Statistics for Environmental Engineers

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The true difference in survival proportions (p) that is to be detected with a given degree of confidence must be specified. That difference (8 = pe -pc) should be an amount that is deemed scientifically or environmentally important. The subscript e indicates the exposed group and c indicates the control group.


The variance of a binomial response is Var(p) = p(1 —p)/n. In the experimental design problem, the variances of the two groups are not equal. For example, using n = 20, pc = 0.95 and pe = 0.8, gives:


Var( pe) = pe( 1 — pe)/n = 0.8( 1 — 0.8)/20 = 0.008


and


Var( pc) = pc( 1 — pc)/n = 0.95( 1 — 0.95)/20 = 0.0024


As the difference increases, the variances become more unequal (for p = 0.99, Var( p) = 0.0005). This distortion must be expected in the bioassay problem because the survival proportion in the control group should approach 1.00. If it does not, the bioassay is probably invalid on biological grounds.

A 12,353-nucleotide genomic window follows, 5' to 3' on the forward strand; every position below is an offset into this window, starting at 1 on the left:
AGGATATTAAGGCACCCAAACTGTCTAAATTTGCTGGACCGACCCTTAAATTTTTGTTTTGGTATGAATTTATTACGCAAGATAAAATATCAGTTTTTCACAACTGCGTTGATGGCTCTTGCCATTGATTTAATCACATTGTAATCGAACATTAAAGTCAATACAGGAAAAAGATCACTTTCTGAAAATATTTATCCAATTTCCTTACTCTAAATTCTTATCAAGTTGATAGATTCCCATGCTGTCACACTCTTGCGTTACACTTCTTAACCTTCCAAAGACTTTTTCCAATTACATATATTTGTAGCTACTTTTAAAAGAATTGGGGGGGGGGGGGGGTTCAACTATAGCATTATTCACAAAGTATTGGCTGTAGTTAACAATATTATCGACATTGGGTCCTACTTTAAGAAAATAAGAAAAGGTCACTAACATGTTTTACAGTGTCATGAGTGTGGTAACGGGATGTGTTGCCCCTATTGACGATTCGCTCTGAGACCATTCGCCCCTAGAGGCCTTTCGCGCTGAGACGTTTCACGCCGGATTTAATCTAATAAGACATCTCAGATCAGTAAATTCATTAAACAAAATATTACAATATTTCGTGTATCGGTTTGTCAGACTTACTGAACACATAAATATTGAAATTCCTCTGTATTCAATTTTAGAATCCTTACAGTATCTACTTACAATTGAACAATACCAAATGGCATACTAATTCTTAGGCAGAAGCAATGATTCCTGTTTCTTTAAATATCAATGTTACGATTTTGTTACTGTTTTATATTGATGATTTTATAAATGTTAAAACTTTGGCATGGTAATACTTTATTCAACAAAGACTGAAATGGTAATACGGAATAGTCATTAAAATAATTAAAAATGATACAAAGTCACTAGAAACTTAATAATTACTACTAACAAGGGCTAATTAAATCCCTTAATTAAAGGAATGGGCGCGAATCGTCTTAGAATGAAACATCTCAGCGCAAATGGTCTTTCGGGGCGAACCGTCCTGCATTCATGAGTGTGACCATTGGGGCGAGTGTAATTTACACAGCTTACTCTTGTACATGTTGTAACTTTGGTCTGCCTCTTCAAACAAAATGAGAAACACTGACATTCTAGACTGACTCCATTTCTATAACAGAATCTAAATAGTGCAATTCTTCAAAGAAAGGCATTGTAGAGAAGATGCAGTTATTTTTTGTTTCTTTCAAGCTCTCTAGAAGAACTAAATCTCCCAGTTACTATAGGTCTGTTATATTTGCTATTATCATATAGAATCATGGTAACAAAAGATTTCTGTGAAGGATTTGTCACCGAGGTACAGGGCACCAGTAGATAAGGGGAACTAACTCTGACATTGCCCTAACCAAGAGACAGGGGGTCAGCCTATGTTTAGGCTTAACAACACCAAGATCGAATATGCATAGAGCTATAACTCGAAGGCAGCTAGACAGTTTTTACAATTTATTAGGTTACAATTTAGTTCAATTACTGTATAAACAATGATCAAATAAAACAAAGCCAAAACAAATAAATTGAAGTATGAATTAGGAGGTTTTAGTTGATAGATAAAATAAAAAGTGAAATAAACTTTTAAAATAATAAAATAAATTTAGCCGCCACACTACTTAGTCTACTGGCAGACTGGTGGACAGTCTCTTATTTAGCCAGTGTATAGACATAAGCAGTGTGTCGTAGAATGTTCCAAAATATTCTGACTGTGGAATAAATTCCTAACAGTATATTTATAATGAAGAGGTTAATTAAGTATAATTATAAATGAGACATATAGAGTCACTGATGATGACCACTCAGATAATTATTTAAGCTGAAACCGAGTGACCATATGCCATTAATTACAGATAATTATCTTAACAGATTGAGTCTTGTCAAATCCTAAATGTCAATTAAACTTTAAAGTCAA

The transformation x = arcsin Vp will “stretch” the scale near p = 1.00 and make the variances more nearly equal (Mowery et al., 1985). In the following equations, x is the transformed survival proportion and the difference to be detected is:


8 = xc xe = arcsin л/р — arcsin J~pe


For a binomial process, 8 is approximately normally distributed. The difference of the two proportions is also normally distributed. When x is measured in radians, Var(x) = 1/4n. Thus, Var(8) = Var(x1 — x2) = 1/4n + 1/4n = 1/2n. These results are used below.

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